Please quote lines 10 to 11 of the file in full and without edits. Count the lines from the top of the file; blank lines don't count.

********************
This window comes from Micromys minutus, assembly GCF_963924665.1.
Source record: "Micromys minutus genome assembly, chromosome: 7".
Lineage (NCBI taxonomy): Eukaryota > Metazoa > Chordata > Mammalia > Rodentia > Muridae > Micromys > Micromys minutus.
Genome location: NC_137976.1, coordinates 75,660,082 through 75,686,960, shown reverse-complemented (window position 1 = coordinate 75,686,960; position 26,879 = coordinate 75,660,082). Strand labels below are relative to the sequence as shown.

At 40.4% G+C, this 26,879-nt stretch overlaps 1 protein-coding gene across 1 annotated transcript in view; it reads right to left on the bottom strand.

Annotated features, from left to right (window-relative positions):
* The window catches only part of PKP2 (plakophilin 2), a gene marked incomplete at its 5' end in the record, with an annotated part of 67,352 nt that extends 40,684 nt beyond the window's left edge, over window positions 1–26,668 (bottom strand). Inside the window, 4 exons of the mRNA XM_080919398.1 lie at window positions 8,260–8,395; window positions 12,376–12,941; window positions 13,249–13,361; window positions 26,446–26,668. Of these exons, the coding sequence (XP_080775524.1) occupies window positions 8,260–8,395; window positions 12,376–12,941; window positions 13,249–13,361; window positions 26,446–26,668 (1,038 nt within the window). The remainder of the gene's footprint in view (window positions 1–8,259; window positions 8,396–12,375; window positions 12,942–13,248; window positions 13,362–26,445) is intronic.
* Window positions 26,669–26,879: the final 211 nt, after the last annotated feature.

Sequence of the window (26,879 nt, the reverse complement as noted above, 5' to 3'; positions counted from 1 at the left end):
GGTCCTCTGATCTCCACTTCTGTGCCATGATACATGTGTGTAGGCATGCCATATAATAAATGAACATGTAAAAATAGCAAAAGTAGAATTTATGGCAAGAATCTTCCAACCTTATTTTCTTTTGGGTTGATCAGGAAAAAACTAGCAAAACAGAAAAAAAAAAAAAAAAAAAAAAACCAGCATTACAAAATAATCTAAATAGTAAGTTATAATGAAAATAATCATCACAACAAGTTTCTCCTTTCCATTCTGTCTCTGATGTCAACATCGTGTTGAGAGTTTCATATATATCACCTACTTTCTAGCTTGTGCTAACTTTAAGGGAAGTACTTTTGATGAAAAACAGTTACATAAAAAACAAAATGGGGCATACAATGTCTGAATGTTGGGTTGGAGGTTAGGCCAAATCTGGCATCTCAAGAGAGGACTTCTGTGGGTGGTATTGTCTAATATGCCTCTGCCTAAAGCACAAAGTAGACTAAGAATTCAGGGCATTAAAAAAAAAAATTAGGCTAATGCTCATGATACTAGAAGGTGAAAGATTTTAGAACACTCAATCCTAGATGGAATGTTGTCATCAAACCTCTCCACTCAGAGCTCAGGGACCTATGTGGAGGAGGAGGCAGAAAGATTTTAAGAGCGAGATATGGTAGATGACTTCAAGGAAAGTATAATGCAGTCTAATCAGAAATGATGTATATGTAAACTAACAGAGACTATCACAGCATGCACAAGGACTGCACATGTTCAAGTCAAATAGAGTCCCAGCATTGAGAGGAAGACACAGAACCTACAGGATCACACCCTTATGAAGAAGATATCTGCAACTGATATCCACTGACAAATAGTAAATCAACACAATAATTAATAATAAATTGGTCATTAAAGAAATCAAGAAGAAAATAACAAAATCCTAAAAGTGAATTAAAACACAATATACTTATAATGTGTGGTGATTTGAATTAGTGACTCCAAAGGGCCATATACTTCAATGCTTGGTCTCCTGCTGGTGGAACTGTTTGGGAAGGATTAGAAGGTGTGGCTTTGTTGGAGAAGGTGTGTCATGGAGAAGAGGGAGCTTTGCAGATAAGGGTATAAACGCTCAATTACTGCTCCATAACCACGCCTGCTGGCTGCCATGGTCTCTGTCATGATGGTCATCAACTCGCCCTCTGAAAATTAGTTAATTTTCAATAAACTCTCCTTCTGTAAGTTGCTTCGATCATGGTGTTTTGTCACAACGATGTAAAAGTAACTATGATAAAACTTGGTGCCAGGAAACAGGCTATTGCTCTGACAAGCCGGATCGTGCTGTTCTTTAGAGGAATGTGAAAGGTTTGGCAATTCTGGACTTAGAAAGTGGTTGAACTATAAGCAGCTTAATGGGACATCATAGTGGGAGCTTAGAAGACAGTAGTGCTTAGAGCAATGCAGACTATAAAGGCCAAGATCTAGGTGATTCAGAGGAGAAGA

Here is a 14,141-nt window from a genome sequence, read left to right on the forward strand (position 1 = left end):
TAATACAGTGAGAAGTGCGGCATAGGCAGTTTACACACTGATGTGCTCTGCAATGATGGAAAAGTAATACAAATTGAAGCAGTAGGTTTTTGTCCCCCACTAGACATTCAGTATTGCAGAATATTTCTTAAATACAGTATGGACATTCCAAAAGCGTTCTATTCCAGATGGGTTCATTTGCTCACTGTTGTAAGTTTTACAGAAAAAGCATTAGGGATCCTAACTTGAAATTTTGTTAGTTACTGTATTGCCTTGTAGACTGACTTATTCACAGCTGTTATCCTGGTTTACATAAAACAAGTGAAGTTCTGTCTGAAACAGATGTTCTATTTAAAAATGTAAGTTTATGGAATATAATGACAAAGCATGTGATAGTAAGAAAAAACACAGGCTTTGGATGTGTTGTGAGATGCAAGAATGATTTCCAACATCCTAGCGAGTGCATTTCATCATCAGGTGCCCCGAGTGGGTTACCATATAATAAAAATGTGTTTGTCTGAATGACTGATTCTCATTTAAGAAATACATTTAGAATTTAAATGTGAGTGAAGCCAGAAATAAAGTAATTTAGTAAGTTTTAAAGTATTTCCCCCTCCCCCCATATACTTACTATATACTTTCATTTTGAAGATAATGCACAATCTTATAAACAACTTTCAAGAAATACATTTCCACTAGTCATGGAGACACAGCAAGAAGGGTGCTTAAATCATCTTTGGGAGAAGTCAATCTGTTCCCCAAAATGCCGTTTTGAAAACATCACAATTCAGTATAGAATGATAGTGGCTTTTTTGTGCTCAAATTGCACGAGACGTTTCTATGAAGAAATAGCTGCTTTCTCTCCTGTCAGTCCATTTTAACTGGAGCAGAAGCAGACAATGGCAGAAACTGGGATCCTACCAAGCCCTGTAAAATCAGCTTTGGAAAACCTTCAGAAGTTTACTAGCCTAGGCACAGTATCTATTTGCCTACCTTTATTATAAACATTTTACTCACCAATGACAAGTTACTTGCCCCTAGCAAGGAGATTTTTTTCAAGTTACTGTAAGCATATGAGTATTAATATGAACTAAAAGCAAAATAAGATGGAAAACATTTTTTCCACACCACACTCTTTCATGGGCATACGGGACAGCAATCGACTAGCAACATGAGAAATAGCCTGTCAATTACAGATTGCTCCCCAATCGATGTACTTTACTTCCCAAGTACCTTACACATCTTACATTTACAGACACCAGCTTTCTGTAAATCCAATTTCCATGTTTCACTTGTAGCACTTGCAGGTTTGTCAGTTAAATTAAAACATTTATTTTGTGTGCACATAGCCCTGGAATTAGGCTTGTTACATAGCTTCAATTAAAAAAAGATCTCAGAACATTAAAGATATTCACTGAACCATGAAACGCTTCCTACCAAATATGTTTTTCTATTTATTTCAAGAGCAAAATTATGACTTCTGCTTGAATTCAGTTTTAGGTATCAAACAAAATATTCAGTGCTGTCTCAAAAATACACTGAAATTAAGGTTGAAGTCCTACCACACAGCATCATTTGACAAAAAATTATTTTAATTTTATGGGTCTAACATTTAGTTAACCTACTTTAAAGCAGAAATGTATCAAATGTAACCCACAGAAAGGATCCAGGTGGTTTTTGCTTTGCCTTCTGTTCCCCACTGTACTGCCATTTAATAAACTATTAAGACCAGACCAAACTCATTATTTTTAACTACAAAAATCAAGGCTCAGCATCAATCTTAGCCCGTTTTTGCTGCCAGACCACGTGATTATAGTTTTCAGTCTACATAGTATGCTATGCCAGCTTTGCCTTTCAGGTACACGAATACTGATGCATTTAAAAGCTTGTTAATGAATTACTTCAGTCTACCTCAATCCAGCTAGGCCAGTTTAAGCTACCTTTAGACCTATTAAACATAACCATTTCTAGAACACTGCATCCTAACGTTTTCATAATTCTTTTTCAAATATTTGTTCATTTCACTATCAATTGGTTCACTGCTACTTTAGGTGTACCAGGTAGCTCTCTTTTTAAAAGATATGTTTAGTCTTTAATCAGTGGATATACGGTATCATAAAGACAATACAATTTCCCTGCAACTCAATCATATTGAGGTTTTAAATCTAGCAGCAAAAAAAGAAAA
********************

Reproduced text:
GGTCCTCTGATCTCCACTTCTGTGCCATGATACATGTGTGTAGGCATGCCATATAATAAATGAACATGTAAAAATAGCAAAAGTAGAATTTATGGCAAGAATCTTCCAACCTTATTTTCTTTTGGGTTGATCAGGAAAAAACTAGCAAAACAGAAAAAAAAAAAAAAAAAAAAAAACCAGCATTACAAAATAATCTAAATAGTAAGTTATAATGAAAATAATCATCACAACAAGTTTCTCCTTTCCATTCTGTCTCTGATGTCAACATCGTGTTGAGAGTTTCATATATATCACCTACTTTCTAGCTTGTGCTAACTTTAAGGGAAGTACTTTTGATGAAAAACAGTTACATAAAAAACAAAATGGGGCATACAATGTCTGAATGTTGGGTTGGAGGTTAGGCCAAATCTGGCATCTCAAGAGAGGACTTCTGTGGGTGGTATTGTCTAATATGCCTCTGCCTAAAGCACAAAGTAGACTAAGAATTCAGGGCATTAAAAAAAAAAATTAGGCTAATGCTCATGATACTAGAAGGTGAAAGATTTTAGAACACTCAATCCTAGATGGAATGTTGTCATCAAACCTCTCCACTCAGAGCTCAGGGACCTATGTGGAGGAGGAGGCAGAAAGATTTTAAGAGCGAGATATGGTAGATGACTTCAAGGAAAGTATAATGCAGTCTAATCAGAAATGATGTATATGTAAACTAACAGAGACTATCACAGCATGCACAAGGACTGCACATGTTCAAGTCAAATAGAGTCCCAGCATTGAGAGGAAGACACAGAACCTACAGGATCACACCCTTATGAAGAAGATATCTGCAACTGATATCCACTGACAAATAGTAAATCAACACAATAATTAATAATAAATTGGTCATTAAAGAAATCAAGAAGAAAATAACAAAATCCTAAAAGTGAATTAAAACACAATATACTTATAATGTGTGGTGATTTGAATTAGTGACTCCAAAGGGCCATATACTTCAATGCTTGGTCTCCTGCTGGTGGAACTGTTTGGGAAGGATTAGAAGGTGTGGCTTTGTTGGAGAAGGTGTGTCATGGAGAAGAGGGAGCTTTGCAGATAAGGGTATAAACGCTCAATTACTGCTCCATAACCACGCCTGCTGGCTGCCATGGTCTCTGTCATGATGGTCATCAACTCGCCCTCTGAAAATTAGTTAATTTTCAATAAACTCTCCTTCTGTAAGTTGCTTCGATCATGGTGTTTTGTCACAACGATGTAAAAGTAACTATGATAAAACTTGGTGCCAGGAAACAGGCTATTGCTCTGACAAGCCGGATCGTGCTGTTCTTTAGAGGAATGTGAAAGGTTTGGCAATTCTGGACTTAGAAAGTGGTTGAACTATAAGCAGCTTAATGGGACATCATAGTGGGAGCTTAGAAGACAGTAGTGCTTAGAGCAATGCAGACTATAAAGGCCAAGATCTAGGTGATTCAGAGGAGAAGA

Here is a 14,141-nt window from a genome sequence, read left to right on the forward strand (position 1 = left end):